If you're trying to read around the world, some countries have abundant literature available in English (Nigeria, for example) and others, not so much. Since I'm late to this project, I'm benefiting from a minor but noticeable trend to make global literature more available in English. I'm seeing more books published from countries that haven't previously been available -- my TBR pile includes the first novels from Madagascar, Guinea Bissau, and other places. (I also got to read the first literature to come out of North Korea, but that's more a function of smuggling than of publishers taking notice.) And this is the first Burundian novel available in English. It was written in French, but also contains a good deal of Kirundi, which is left in and a translation added.
Nyamurgari, a mute teenage boy, is out working and tries to ask a girl where he can go to relieve himself. Frightened, the girl thinks he is trying to rape her, and screams for help. Nyamurgi wants to explain everything, but first he has to run away...and then a mob is after him.
As Nyamurgi flees, other people's perspectives break in. An old one-eyed woman tending her goats remembers the time before the drought, before the war that shattered her country, and she keeps an eye on Nyamurgi through the whole ordeal. We are shown parts of Nyamurgi's childhood, scenes of local life, and memories from Nyamurgi's uncle, an ex-soldier who is planning to save his nephew from the mob.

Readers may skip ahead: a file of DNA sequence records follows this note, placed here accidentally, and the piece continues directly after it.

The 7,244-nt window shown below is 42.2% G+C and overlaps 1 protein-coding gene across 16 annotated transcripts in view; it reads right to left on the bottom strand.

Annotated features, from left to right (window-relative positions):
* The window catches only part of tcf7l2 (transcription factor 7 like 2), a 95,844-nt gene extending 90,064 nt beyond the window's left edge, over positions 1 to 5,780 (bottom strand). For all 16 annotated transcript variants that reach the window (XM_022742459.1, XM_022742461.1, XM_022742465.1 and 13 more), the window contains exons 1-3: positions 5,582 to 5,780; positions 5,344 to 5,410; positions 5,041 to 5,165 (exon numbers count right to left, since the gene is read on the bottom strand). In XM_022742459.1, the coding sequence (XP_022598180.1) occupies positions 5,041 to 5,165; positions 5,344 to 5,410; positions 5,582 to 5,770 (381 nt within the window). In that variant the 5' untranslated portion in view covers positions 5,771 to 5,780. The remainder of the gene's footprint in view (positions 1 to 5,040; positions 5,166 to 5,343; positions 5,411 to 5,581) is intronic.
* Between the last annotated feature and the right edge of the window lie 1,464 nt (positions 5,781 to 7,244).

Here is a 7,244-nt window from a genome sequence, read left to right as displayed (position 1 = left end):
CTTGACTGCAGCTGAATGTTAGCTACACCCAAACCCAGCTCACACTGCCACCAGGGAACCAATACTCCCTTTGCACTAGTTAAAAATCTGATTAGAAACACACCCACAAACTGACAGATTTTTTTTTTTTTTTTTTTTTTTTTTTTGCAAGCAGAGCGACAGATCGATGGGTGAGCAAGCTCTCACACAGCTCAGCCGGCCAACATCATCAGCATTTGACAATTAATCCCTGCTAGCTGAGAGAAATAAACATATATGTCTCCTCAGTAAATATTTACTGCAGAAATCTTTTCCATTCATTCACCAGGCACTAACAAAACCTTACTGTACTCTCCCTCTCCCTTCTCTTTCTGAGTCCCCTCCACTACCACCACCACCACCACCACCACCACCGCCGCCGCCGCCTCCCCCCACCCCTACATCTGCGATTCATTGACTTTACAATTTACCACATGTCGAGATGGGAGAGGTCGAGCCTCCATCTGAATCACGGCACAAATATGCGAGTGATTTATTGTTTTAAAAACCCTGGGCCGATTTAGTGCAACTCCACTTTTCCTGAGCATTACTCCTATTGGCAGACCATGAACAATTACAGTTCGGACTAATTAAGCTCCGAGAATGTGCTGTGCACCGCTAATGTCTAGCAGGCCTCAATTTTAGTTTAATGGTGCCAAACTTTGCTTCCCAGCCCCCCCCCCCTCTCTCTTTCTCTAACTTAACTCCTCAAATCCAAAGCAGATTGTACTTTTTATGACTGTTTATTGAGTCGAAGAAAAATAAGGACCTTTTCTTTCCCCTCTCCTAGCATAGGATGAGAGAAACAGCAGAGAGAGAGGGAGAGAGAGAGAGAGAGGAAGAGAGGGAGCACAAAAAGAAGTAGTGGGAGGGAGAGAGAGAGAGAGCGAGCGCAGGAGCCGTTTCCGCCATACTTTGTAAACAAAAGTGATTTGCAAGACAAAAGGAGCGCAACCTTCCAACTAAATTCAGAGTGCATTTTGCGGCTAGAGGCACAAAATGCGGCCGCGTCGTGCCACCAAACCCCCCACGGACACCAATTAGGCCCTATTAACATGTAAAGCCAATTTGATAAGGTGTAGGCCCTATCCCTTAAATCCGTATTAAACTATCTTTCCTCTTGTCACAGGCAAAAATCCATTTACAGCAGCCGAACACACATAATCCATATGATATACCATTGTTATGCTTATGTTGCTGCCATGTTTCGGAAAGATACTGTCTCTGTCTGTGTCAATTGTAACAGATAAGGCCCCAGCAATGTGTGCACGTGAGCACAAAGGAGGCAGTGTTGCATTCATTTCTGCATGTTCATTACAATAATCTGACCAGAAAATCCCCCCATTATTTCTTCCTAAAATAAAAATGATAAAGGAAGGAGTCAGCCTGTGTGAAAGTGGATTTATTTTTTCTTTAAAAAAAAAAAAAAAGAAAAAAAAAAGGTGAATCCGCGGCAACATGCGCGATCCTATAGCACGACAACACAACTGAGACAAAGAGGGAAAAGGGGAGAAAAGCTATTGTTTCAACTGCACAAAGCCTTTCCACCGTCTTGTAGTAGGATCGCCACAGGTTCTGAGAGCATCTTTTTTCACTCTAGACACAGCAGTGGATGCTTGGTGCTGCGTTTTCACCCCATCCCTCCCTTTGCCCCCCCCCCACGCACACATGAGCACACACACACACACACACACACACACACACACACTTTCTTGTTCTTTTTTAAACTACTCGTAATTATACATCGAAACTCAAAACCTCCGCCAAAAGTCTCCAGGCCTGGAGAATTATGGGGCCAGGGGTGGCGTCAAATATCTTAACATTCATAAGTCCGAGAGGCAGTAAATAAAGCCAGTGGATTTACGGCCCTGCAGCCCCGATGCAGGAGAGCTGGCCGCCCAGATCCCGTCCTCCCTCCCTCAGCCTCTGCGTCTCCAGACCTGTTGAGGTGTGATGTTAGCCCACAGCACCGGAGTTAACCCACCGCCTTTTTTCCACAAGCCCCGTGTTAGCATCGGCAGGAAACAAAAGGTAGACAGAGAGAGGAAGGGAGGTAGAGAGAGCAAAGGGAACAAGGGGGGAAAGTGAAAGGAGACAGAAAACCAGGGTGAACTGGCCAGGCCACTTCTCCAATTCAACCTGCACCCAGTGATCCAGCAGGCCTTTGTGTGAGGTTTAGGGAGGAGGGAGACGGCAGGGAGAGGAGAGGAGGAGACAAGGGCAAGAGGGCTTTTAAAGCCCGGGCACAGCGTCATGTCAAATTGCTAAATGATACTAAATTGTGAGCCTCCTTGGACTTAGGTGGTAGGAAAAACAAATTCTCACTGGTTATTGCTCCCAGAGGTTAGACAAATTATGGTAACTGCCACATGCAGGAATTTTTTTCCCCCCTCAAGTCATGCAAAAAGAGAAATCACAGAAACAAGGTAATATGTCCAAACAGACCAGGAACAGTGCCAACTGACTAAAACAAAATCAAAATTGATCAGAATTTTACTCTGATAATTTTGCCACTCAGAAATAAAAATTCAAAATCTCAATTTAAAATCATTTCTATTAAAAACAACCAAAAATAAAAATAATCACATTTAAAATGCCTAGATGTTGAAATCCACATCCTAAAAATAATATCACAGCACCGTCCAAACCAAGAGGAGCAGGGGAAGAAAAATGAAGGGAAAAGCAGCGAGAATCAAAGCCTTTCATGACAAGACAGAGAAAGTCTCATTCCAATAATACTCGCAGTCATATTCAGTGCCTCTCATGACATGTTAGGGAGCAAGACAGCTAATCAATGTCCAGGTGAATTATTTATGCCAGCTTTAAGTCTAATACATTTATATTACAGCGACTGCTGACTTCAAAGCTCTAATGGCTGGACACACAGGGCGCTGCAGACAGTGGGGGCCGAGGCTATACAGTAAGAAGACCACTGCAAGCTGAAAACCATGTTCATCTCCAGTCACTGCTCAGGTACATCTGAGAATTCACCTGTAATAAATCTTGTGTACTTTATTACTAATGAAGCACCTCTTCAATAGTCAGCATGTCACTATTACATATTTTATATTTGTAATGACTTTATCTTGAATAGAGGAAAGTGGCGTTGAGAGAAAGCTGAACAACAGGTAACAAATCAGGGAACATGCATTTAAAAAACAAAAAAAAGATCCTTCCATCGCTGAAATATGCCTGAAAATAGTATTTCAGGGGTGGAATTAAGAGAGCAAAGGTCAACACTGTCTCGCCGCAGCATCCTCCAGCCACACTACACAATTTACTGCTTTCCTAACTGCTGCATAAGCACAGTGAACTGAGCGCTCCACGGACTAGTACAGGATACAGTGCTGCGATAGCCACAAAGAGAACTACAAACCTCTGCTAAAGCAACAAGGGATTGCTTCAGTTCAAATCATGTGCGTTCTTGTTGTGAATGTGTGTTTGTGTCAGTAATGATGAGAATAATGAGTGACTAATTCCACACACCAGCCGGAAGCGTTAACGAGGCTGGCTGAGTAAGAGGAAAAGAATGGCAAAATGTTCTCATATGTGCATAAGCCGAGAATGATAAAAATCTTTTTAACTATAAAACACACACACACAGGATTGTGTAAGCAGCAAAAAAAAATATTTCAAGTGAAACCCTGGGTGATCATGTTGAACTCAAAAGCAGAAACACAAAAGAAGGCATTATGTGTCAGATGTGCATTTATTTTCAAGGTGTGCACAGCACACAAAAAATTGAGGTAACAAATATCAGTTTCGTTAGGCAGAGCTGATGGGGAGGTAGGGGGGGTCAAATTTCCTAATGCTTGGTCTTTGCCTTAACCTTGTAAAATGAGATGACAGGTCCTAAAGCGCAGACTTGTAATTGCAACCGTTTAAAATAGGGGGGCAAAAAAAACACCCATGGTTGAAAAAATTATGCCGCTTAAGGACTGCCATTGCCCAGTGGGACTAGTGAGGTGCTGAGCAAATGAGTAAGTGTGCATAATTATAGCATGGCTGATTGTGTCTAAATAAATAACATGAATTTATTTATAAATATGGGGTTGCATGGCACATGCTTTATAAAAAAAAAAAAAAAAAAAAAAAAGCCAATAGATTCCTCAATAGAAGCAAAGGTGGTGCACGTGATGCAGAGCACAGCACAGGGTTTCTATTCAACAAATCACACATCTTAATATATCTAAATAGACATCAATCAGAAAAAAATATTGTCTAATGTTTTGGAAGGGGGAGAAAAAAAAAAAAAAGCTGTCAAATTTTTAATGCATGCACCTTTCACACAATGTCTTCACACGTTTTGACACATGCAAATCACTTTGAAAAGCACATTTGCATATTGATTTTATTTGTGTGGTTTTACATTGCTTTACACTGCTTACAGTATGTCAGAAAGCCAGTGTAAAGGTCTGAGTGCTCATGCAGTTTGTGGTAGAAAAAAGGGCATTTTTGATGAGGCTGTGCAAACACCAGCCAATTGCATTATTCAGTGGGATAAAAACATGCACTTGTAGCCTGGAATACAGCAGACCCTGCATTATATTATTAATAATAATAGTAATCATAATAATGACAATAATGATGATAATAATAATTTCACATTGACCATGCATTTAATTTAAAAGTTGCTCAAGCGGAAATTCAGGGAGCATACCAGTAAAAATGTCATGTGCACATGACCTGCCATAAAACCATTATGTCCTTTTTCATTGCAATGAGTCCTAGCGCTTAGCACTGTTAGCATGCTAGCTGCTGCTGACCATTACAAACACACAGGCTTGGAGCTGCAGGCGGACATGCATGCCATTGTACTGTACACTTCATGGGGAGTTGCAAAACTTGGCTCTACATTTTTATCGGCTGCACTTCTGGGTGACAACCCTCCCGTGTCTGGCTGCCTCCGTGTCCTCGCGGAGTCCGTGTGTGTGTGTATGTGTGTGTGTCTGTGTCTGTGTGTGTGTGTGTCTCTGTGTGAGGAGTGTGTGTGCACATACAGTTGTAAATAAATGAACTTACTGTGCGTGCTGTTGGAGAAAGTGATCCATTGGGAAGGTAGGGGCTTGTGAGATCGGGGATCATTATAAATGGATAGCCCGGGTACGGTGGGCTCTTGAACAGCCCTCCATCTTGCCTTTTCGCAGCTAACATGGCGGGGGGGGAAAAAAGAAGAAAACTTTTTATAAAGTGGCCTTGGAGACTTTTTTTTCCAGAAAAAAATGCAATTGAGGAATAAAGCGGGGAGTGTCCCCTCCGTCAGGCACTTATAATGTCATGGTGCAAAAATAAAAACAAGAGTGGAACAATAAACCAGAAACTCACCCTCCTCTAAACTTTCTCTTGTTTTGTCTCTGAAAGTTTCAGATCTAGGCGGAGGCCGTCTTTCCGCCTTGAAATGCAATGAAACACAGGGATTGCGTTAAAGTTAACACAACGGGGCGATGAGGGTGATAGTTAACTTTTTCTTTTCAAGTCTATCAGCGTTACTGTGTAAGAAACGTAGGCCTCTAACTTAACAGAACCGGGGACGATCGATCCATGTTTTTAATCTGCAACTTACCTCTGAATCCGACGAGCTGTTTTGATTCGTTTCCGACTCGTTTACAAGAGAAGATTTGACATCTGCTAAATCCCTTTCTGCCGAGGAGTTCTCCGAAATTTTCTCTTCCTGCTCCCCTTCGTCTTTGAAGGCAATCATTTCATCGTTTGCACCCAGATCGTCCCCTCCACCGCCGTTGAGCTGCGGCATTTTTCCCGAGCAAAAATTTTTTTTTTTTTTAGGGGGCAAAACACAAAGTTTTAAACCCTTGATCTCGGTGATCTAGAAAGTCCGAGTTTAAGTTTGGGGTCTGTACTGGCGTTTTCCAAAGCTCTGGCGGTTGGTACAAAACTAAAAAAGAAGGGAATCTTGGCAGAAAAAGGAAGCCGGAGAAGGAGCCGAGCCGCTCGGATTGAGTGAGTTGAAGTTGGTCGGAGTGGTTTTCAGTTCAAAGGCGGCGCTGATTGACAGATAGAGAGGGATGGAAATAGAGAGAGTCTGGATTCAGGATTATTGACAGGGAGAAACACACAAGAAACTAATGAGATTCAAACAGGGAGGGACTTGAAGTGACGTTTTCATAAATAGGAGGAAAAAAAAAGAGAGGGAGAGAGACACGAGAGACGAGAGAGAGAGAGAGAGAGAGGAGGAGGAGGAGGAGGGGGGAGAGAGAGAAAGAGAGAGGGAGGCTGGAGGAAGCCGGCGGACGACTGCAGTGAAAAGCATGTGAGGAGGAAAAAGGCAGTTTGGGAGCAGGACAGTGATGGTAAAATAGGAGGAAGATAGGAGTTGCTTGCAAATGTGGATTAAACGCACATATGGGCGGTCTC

Although tribal names appear only once in the entire novel, memories of the war between the Hutus and the Tutsis keep erupting into the story from below. Everyone is living with unbearable memories they try to forget; everyone is afraid. Nyamurgi becomes a scapegoat for their fear, but the story also offers him a chance at escape. Maybe the people can escape their past, also?
The one-eyed old woman has respect for every thing living. From a young age she knew to respect the Twas, the third ethnic group after the Hutus and the Tutsis. It was even murmered that she might be one of them, by her father's bloodlines. But it does not matter! The essential thing is to live.This is an extremely short novel, really a novella, and yet it manages to fit in several perspectives with stories of their own. Because it switches perspective often (which is apparently a Burundian storytelling technique, I liked that) and is sometimes kind of opaque, I wouldn't classify it as an 'easy' read. It actually took me a few days to read it, when I thought I'd be able to zip through. It's a really interesting novel and, I think, a good choice if you're making a list of global or African literature to read.